Summary: In the days before he arrived at Jerusalem for the last time, Jesus taught his disciples some very important lessons.

Values of the Kingdom

What Jesus Taught in His Last Days on Earth

Sunday, March 13, 2005; Wayside Community Church; Grove City, PA

Growing up in the circles of Evangelical Christianity, we never observed the season right before Easter known in Orthodox circles as Lent. We had family and friends who did, however, and we watched in curiosity as they gave up various bad habits or food items. I didn’t really see the point. After Easter, they went right back to those same habits and foods that they had said before was bad for them.

But recently, in my own exploration of church history and experience, I have been thinking about Lent and its value to us today and it got me thinking about several other things. Primarily, this question and how it relates to Jesus’ last days on this earth…

If you knew that you were going to die in 2 weeks, what would you want to tell your children? Yea, I know, they can be morbid thoughts. But let’s say that you, like Jesus, could see into the future, and you knew that you were going to be killed, come back to life 3 days later, and things would never be the same. However, you really don’t even have 2 weeks, because in a little over a week and a half, you would be arrested and placed in custody until your death. What would you like your loved ones, your friends, to know? What lessons would you teach your children?

Those thoughts were bouncing around in my head this week as I considered what Jesus was teaching and doing the last few days before they arrived in Jerusalem for the last time. Next Sunday, we will find Jesus riding triumphantly into Jerusalem, people all around shouting, dancing, and singing, “Hosanna!” And after that day, the last week of Jesus’ life gets very hectic. Lots of things going down. Scenes flashing by at a rapid pace. It is a Feast, the Jewish Passover, and the city is filled with families reuniting, children racing around the houses, cousins and friends getting reacquainted.

It reminds me of a recent trip back home to Oklahoma. In the 22 years of our marriage, we have never been to Grandma and Grandpa’s house without someone else in the family coming into town to see us as well. Some cousin, or Uncle, or friend comes in to see the wayfaring pilgrims! So it’s always lots of people, not enough time to see all your friends and family, and meals together every day. On this particular trip, Mom, as usual, had a big list of things that needed doing. (Moms just like to see their boys workin’!) So Dad and I put in a Pergo “hardwood” floor in the family room, we repaired the back porch, we worked outside around the pond, we changed the oil in the car, and in between all that, we took time out to eat meals, go to church, see family, take pictures, etc, etc. As usual, it was on the way back home before I thought much about my children. I had heard them, fed them, corrected them all weekend, but in the middle of all the festivities, hadn’t been able to spend any productive time with them. I sincerely doubt I taught them much at all that week.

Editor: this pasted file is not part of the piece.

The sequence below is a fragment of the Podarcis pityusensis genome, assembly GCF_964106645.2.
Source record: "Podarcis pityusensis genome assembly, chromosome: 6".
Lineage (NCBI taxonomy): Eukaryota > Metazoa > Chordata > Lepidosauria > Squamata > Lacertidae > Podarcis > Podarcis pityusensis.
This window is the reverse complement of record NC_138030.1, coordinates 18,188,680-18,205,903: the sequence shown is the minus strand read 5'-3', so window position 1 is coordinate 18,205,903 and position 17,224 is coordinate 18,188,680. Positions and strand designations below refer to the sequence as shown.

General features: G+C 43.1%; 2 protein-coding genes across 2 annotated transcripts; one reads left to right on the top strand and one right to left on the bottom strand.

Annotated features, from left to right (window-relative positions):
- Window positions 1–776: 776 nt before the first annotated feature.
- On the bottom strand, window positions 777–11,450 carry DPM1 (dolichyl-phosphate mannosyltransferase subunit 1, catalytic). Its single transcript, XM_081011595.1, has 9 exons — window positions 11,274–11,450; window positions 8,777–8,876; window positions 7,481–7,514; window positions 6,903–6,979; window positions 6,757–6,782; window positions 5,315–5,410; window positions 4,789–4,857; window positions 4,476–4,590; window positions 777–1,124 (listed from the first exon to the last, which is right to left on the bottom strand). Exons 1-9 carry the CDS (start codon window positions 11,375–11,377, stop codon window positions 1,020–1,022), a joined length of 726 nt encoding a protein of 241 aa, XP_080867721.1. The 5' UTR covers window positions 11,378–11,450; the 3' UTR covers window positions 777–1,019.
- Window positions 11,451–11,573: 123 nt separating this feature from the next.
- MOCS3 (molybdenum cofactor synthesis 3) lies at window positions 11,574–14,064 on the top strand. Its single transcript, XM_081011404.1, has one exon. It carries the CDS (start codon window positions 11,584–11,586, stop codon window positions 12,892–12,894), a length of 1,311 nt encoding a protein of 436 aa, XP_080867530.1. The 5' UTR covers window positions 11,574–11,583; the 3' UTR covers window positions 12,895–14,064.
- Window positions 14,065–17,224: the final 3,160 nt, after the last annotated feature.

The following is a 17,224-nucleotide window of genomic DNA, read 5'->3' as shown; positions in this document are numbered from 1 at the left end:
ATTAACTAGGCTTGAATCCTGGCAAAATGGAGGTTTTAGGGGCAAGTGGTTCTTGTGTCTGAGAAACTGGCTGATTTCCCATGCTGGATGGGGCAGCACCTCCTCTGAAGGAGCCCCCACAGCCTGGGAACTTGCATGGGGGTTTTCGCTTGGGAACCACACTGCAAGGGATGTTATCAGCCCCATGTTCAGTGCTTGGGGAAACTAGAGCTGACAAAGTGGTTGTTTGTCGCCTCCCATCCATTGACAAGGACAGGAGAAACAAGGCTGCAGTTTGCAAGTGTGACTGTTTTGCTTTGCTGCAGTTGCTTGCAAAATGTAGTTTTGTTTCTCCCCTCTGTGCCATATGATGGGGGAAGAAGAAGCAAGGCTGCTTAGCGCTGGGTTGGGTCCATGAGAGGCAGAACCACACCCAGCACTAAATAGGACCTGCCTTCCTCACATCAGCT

Jesus’ last week was like that, so I got to thinking about what he taught his disciples as they were making their way to Jerusalem. As they started out for Jerusalem, Jesus taught them some powerful lessons. You’ll find passages about this in Matthew chapter 20, Mark chapter 10, and Luke chapter 19. Today, I’m going to read from both Mark and Luke passages.

Now there are several parables, stories and accounts in these chapters, and there may be more than one application from most of these. But I want to draw your attention to several things as we focus in on the trip to Jerusalem. Particularly, we need to look at earthly values versus values of the Kingdom of God.

Jesus recognized that his disciples still had priorities and values in their lives that did not line up with Kingdom values and priorities. In Mark 10:17-31, we find an account of a rich, young ruler coming to Jesus in search of some answers.

1. We value Wealth, but God values Sacrifice

The disciples listened in on this conversation Jesus had with the rich ruler. And they were amazed to hear Jesus saying, “How hard it is for the rich to enter the kingdom of heaven.” The prevailing philosophy of that day was the idea that if you were favored by God, you would be blessed financially. So there was great value on wealth, and anyone wealthy must be in very good favor with God. Thus, their question, “Who then can be saved?” They were incredulous. Peter followed that up, still with amazement and a touch of disbelief at what he’d just heard and said, “We have left everything to follow you!”

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